Last edited by JKellyMap; 03-27-2020 at 07:22 AM.
  #273  
Old 03-27-2020, 07:43 AM
ThelmaLou's Avatar
ThelmaLou is online now
Member
 
Join Date: May 2010
Location: Neither here nor there
Posts: 18,345
Quote:
Originally Posted by Broomstick View Post
Since I'm considered "essential personnel" I can't isolate when I go to work.

Outside of work, though, I only go out for essential stuff, which means most of my very very few days off I don't go out at all. When I am out, I try to keep as much distance between me and others as possible.


It's not negligible.

You should cancel.

You can't see who is and isn't infected and in the pre-symptomatic-but-infectious state.

It could be you. It could be one or both of the other two people.


You make it sound like the choice is between "some people die and the rest are perfectly fine". It's not. Even a "mild" case of this - largely defined as "does not need to be in a hospital" - can be a pretty nasty illness. Also, there are people who seem to have a "mild" case who suddenly die in their homes. In part I suspect this is because our medical system is already so overloaded that both the people doing the evaluating are overworked and are making mistakes, and also because people who ordinarily would be admitted a hospital for observation are being sent home for lack of room for even sicker people in hospitals.


Because the people elected to be in charge of this country are in a massive state of denial. Absolutely air travel should be shut down. Public transportation should be restricted to just essential personnel going to and from work.

This does leave the problem that there are people who don't own cars and need public transportation to get groceries and medicine, but if the government was competent enough to shut down transportation I'd also assume they were competent enough to ramp up delivery services to such people.


The reasonable and responsible approach:

Hunker down. Stay inside. Don't visit ANYONE you aren't already living with. The only exception is if you actually must go out for food/medicine. If you do, keep your distance. Wash your hands.

Anything else and you risk getting and/or giving the virus.

No, I'm not kidding.

If I didn't have my job to do I'd be inside for the next two weeks barring one or two absolutely mandatory trips outside. I might even forgo laundry (for which I must leave my apartment) and wash underwear in the sink.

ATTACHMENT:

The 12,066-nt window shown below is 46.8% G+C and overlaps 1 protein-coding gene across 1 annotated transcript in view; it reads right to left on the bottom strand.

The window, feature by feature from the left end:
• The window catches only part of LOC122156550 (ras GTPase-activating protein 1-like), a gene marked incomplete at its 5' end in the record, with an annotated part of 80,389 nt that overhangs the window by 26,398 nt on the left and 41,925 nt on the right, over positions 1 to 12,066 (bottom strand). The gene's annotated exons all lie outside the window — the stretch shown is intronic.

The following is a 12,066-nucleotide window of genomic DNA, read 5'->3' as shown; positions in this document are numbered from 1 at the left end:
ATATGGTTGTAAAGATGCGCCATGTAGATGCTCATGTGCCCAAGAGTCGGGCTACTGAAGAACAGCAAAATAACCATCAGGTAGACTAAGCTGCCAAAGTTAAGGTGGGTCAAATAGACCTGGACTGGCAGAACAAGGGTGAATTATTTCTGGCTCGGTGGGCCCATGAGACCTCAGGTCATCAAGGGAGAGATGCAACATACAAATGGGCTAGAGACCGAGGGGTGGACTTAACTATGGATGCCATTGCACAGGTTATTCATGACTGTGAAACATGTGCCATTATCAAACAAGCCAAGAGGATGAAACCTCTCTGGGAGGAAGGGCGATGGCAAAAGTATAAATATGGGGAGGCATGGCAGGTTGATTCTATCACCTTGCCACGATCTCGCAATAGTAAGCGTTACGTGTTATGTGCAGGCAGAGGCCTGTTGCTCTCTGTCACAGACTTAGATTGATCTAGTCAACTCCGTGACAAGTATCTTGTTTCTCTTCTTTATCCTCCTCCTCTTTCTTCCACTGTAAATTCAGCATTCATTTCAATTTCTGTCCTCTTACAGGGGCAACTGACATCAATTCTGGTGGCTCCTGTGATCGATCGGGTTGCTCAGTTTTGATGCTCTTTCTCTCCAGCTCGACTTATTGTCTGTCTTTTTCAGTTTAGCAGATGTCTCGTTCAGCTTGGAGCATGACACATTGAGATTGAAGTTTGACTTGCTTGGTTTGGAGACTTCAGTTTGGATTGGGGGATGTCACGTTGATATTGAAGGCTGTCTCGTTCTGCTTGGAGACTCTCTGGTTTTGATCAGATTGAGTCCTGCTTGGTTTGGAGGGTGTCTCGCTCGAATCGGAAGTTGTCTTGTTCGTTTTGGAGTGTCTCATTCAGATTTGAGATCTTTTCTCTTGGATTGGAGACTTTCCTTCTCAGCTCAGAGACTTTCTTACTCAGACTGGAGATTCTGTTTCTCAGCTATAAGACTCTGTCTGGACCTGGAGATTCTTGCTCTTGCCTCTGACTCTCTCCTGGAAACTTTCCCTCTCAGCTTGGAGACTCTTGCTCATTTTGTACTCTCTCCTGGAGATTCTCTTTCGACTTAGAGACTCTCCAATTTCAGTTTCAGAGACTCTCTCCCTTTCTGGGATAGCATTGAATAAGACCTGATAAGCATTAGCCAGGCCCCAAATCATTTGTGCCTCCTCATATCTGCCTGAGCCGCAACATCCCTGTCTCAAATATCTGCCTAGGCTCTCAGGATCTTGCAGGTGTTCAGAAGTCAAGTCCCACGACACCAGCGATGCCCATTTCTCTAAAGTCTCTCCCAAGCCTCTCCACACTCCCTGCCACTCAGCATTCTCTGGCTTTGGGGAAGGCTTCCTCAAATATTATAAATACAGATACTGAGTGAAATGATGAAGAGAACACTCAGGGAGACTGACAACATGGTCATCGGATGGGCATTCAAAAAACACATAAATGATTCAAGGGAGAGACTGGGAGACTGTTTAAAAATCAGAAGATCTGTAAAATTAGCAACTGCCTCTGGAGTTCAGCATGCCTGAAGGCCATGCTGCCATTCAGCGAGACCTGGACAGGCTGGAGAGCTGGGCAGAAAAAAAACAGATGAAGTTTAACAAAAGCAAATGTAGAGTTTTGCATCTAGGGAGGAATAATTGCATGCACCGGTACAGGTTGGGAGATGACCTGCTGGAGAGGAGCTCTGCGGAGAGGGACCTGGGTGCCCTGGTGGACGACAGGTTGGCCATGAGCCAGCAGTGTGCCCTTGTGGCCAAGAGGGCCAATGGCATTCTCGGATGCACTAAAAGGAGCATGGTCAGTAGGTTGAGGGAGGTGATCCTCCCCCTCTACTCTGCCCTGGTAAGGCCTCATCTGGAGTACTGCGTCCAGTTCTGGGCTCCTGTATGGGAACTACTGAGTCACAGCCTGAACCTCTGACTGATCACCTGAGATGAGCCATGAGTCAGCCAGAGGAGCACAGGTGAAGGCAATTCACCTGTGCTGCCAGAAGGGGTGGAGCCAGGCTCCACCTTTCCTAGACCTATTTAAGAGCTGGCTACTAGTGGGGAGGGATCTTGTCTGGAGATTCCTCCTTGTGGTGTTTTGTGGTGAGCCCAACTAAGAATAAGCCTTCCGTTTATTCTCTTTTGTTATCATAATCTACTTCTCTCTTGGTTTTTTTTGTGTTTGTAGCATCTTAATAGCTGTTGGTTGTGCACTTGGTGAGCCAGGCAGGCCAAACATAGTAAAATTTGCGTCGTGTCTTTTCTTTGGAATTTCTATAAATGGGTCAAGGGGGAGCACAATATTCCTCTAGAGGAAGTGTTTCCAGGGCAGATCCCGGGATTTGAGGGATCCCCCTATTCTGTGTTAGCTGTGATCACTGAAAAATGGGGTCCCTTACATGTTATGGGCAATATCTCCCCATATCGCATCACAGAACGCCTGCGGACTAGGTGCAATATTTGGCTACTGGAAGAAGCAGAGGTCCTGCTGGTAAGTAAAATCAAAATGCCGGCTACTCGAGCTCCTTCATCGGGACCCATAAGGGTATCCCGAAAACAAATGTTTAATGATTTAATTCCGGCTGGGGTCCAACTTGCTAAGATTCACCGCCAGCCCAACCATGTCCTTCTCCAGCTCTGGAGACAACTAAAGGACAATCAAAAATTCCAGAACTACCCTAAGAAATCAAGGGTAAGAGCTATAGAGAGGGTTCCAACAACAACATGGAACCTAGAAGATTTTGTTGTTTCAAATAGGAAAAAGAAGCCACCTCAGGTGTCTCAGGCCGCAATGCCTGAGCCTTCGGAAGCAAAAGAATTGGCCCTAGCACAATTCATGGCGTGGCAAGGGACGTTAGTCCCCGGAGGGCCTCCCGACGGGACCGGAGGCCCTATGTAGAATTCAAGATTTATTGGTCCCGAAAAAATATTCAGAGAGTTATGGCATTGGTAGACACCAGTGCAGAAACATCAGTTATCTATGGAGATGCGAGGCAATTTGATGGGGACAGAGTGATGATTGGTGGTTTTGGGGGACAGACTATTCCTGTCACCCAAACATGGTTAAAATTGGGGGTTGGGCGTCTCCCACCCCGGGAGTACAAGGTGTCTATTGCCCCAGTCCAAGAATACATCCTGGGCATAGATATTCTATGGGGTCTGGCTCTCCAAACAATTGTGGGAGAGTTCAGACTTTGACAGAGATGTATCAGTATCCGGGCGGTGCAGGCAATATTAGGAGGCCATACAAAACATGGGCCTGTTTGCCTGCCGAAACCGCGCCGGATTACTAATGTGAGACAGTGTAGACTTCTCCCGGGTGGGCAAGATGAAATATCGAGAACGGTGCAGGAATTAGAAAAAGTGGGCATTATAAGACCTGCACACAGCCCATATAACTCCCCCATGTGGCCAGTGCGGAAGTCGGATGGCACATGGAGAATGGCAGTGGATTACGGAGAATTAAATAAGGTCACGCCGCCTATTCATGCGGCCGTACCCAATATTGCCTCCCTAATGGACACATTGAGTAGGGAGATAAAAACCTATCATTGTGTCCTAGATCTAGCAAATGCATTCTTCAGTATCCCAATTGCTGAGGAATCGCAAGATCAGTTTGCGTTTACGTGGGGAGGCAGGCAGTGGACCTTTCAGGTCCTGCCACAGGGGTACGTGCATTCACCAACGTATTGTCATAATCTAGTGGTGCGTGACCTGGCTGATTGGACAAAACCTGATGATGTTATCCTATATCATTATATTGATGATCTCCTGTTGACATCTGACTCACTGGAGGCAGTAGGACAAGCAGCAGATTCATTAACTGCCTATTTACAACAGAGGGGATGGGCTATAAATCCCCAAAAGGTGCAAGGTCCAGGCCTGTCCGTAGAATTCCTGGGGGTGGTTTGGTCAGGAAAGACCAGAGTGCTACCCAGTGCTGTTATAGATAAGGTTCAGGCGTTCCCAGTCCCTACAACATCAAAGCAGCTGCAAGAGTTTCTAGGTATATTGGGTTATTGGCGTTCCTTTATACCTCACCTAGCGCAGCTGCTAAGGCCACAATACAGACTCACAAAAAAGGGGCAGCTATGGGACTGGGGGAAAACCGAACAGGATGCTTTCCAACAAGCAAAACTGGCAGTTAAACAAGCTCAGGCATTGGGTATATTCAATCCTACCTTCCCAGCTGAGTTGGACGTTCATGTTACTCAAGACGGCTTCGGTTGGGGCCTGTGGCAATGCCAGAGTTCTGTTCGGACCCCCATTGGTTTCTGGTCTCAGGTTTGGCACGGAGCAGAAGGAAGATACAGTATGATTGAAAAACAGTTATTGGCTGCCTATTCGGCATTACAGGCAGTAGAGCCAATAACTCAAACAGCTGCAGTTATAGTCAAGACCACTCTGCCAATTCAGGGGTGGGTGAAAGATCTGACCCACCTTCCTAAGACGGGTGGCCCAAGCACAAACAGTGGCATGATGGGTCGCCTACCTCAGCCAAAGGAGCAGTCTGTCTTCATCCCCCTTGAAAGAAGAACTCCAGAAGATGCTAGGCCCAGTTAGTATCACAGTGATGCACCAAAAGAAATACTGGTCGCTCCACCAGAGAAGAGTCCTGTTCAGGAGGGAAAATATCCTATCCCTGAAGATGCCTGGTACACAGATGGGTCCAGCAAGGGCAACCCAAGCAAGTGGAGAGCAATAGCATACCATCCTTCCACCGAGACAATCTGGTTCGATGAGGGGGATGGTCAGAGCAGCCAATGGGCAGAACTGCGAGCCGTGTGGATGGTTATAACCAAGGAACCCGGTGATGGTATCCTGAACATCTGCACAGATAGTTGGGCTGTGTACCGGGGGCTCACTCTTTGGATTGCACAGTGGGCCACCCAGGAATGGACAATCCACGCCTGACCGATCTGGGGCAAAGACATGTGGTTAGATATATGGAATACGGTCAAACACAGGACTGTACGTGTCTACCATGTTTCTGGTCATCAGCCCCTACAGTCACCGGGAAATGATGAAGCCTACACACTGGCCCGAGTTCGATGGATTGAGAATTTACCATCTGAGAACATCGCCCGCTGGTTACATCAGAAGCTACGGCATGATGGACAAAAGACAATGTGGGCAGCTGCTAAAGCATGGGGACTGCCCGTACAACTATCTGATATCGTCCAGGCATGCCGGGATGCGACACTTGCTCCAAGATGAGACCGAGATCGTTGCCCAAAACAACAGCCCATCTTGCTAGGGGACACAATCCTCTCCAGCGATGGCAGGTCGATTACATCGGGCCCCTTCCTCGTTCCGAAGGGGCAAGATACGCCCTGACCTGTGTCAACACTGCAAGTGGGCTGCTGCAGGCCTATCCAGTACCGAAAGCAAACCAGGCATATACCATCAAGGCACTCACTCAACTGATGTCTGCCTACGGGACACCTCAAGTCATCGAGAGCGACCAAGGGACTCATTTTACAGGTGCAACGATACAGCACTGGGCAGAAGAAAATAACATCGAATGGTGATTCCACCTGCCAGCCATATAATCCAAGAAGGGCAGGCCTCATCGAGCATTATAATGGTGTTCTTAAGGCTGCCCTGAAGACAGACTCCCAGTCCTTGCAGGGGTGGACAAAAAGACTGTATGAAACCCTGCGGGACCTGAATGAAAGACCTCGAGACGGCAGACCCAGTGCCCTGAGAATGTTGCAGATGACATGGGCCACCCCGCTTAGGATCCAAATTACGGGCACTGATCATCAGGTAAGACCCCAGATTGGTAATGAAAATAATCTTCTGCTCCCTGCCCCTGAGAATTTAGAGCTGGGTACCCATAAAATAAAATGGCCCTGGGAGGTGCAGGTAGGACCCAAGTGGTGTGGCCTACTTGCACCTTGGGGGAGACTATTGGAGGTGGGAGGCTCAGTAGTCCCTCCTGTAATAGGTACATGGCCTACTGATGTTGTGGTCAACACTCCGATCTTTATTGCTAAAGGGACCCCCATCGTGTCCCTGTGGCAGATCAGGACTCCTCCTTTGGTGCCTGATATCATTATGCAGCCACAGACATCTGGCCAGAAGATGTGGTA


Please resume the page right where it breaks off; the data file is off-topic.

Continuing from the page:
Yes, we really are at that point, at least until the new cases come down and the hospitals can handle the influx again.
Brilliant, no-nonsense post! Will it be heeded?
  #274  
Old 03-27-2020, 08:20 AM
Frankenstein Monster is offline
Charter Member
 
Join Date: Apr 2004
Location: Europe
Posts: 871
I guess this is the thread to post this to.

Finland and Sweden are interesting to compare.

Sweden decided early on to be relatively loose on their restrictions and to stress individual responsibility.

Finland did too, but to a specifically lesser extent than Sweden.

Article: Sweden’s coronavirus approach different from Finland

Both are in the same phase of the pandemic. Sweden crossed the 10 confirmed cases mark on March 4, Finland on March 6. (Both have a restricted testing policy and have acknowledged to have many more infections in reality.)

Today: Sweden has EIGHT TIMES the number of deaths and five times the number of serious cases relative to the population. (Sweden has twice the population.)

Wonder what they will think of "overreacting" to the pandemic or "questioning" the restrictions when all this is over.
  #275  
Old 03-27-2020, 08:28 AM
JKellyMap's Avatar
JKellyMap is offline
Member
 
Join Date: Mar 2005
Location: Wisconsin
Posts: 10,462
FM, that’s super interesting.
  #276  
Old 03-27-2020, 08:51 AM
monstro is offline
Guest
 
Join Date: Mar 2002
Location: Richmond, VA
Posts: 21,739
Quote:
Originally Posted by Frankenstein Monster View Post
I guess this is the thread to post this to.

Finland and Sweden are interesting to compare.

Sweden decided early on to be relatively loose on their restrictions and to stress individual responsibility.

Finland did too, but to a specifically lesser extent than Sweden.

Article: Sweden’s coronavirus approach different from Finland

Both are in the same phase of the pandemic. Sweden crossed the 10 confirmed cases mark on March 4, Finland on March 6. (Both have a restricted testing policy and have acknowledged to have many more infections in reality.)

Today: Sweden has EIGHT TIMES the number of deaths and five times the number of serious cases relative to the population. (Sweden has twice the population.)

Wonder what they will think of "overreacting" to the pandemic or "questioning" the restrictions when all this is over.
Unfortunately we will be able to do similar comparisons in the US between cities/states with differing levels of mitigation.
  #277  
Old 03-27-2020, 08:57 AM
steronz is online now
Guest
 
Join Date: Feb 2007
Location: Oh-hiya-Maude
Posts: 5,444
OK or Not OK: Happy hour with the neighbors in my front yard, 10 foot minimum distance, BYOB.
  #278  
Old 03-27-2020, 09:07 AM
kenobi 65's Avatar
kenobi 65 is online now
Corellian Nerfherder
 
Join Date: May 2000
Location: Brookfield, IL
Posts: 17,779
Quote:
Originally Posted by steronz View Post
OK or Not OK: Happy hour with the neighbors in my front yard, 10 foot minimum distance, BYOB.
OK, in my view, as long as you're truly staying at least 10 feet away from the neighbors. One issue I've read about (which may or may not be relevant to your situation) is if there are kids involved -- even if the adults are being careful and maintaining distance, kids (especially little kids) just aren't able to do that willingly.

So, if it's just adults, probably fine. If kids are in the equation, it might well be asking for trouble.
  #279  
Old 03-27-2020, 09:15 AM
ThelmaLou's Avatar